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Don’t lose your plagiosaur

Let me first declare my fraudulent credentials — I’m not a palaeontologist, I’m an oilman. But, like many geologists, my love of the science started in early adolescence, in my case when I first stumbled on the wonder of fossils while out hiking the Derbyshire Dales with my parents. Even now, after a long career dominated by seismic, logs, and petroleum systems, occasionally something happens to bring back that initial thrill. So I want to tell you about such a once-in-a-lifetime event that took place on a trip to Arctic Norway’s Svalbard archipelago in 1984, ostensibly to study the petroleum potential of the Barents Sea.

The Arctic is one of the world’s last great wildernesses. As a first-time visitor, I felt as if I was seeing everything with the first human eyes. I thought of Mary Anning walking the pristine Dorset shores a century or more before. Around the next corner, one might just stumble on something new and amazing. So it was that we were scrambling up the Upper Triassic shales of Miseryfjellet (Mount Misery) on Bear Island, the tiny frozen island south of Spitsbergen immortalized in Alistair MacLean’s novel. Most of the party weren’t interested in fossils and had ploughed on to the summit, while a couple of us were taking it more slowly, hoping for one of the rare Triassic ammonites that turned up from time to time.

Suddenly we spotted a few fossilized bones lying around, and excitedly started excavating — no doubt in a highly unprofessional way. Can you blame us? This was one of those cathartic moments I was telling you about. Hiding under large siltstone slabs we found more bones, including a backbone, rib cage, and skull, enough to show that this was a sizeable vertebrate. Then, to our astonishment, on lifting another slab we found… a sardine can! My acute geological insight told me immediately that this wasn’t a Triassic can, so what was the explanation? A Norwegian friend had the answer; he remembered hearing a story that one of Norway’s largest fossil vertebrates had been found — then lost again — on Bear Island many years before.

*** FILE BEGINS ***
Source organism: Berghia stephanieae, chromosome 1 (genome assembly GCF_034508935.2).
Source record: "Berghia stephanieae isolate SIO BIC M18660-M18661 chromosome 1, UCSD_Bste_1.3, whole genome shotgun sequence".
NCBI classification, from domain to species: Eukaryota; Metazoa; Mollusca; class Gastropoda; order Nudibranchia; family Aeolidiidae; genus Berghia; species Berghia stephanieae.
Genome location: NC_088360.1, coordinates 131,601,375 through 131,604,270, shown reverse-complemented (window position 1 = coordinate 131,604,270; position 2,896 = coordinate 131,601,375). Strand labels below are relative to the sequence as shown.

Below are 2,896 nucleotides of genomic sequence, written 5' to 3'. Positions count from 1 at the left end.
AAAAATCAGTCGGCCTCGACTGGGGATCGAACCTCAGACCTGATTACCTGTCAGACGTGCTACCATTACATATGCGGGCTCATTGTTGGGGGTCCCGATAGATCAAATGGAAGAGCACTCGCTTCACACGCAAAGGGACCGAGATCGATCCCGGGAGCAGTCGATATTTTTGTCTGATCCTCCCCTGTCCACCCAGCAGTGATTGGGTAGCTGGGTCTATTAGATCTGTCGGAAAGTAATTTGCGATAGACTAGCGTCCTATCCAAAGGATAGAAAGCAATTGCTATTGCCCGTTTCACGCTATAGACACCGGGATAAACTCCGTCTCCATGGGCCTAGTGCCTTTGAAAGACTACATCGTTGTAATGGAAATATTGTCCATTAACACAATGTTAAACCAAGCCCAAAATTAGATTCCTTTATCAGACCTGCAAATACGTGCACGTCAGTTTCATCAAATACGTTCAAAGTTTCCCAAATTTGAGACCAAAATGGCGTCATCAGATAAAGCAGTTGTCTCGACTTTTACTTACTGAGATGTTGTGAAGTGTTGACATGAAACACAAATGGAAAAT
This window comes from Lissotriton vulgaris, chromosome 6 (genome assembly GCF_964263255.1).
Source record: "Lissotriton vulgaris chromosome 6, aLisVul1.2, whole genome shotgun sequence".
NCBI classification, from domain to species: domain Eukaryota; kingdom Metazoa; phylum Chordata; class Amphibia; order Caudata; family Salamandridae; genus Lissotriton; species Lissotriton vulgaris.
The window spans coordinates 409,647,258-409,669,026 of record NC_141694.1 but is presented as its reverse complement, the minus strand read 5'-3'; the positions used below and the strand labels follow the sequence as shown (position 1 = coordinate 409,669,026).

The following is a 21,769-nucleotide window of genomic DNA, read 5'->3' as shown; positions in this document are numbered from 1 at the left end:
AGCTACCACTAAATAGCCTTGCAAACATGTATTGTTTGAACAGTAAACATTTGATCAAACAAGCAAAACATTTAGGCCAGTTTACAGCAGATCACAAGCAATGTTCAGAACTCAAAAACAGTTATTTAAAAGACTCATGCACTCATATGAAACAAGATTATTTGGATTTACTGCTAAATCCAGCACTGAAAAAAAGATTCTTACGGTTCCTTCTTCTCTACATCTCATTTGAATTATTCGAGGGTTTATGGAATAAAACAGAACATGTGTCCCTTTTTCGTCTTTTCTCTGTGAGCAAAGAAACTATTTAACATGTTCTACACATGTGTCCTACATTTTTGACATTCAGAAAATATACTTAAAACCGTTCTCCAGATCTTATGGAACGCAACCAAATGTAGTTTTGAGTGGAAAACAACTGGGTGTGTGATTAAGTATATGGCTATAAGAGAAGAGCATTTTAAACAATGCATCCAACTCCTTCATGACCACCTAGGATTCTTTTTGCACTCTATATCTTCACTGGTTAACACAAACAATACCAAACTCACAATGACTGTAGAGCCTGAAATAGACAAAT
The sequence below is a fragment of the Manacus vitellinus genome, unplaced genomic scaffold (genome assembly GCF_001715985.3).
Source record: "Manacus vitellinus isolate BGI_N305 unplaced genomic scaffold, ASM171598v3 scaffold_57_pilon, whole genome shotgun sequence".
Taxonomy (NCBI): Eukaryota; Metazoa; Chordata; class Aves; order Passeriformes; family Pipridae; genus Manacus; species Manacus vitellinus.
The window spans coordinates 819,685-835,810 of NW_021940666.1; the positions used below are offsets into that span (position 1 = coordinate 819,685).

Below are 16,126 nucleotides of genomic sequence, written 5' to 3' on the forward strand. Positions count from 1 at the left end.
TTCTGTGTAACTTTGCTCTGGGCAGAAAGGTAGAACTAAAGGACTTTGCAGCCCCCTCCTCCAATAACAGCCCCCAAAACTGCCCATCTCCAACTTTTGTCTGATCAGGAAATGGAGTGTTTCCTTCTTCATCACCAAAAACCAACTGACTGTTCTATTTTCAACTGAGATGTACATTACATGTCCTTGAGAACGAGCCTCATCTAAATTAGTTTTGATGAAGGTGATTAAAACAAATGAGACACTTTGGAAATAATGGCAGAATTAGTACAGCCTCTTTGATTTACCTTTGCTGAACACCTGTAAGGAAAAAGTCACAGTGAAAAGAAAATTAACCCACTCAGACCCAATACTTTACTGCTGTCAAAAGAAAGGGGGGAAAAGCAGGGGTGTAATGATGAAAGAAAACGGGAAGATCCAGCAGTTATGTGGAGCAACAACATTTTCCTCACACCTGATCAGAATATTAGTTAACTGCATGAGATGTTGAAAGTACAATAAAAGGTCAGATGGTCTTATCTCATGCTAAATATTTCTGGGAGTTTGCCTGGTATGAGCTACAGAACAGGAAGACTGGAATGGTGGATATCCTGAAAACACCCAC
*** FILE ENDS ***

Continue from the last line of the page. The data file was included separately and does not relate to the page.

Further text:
It turns out that the fossil, a giant amphibian, had been discovered during a Cambridge University ecological survey in the year of my birth, 1948. The party lacked the equipment to collect and curate the hundreds of bone pieces, so they took a few samples for study then covered the amphibian up again. A letter to Nature by J Lowy in 1949 described the find, and remarked that it was unlikely that the fossil would survive the ravages of the next few winters. But after briefly breaking the surface for the first time in 210 million years, our amphibian wasn’t to be denied. In all probability it was further covered by slippage of scree material, allowing it to be preserved until we stumbled on it 36 years later. A bit of later detective work in dusty museum corridors resulted in us finding the original expedition’s bone material and photographs. The photos showed the same fossil, albeit in slightly better condition. And there, sitting among the ribs and presumably for scale, was a gleaming new sardine can!

The amphibian is a plagiosaur, probably related to the genera Plagiosternum or Gerrothorax, but much larger than any known species of either. At 3 m (nearly 10 ft) long, it is considerably larger than any living amphibian. These forms supposedly had salamander-like external gills and are characterized by broad, shield-like skulls — the Bear Island amphibian’s skull is an impressive 70 cm wide. The fossil was airlifted by helicopter off the slopes of Miseryfjellet with a little help from oil company money, and taken to the Palaeontological Museum in Oslo for restoration.

A friend and I published a brief note on the rediscovery, but unfortunately, that’s where the story currently ends. Apparently decisions at the museum fell under the sway of a trilobite man who held all fossils younger than Silurian in contempt, and the restoration never took place. So one of Norway’s most unique fossils fell victim to palaeontological tribalism, and our giant amphibian waits patiently to emerge into the light for the third time.


Doré, A G and B Wandaas (1985). Lost fossil amphibian of Bear Island. Geological Curator 4 (3), 169–171.

Lowy, J (1949). A labyrinthodont from the Trias of Bear Island, Spitsbergen. Nature 163, 1002, DOI 10.1038/1631002b0.

Romer, A S (1971). Vertebrate Palaeontology. University of Chicago Press. 468 p.

Old physics for new images

Old physics for new images

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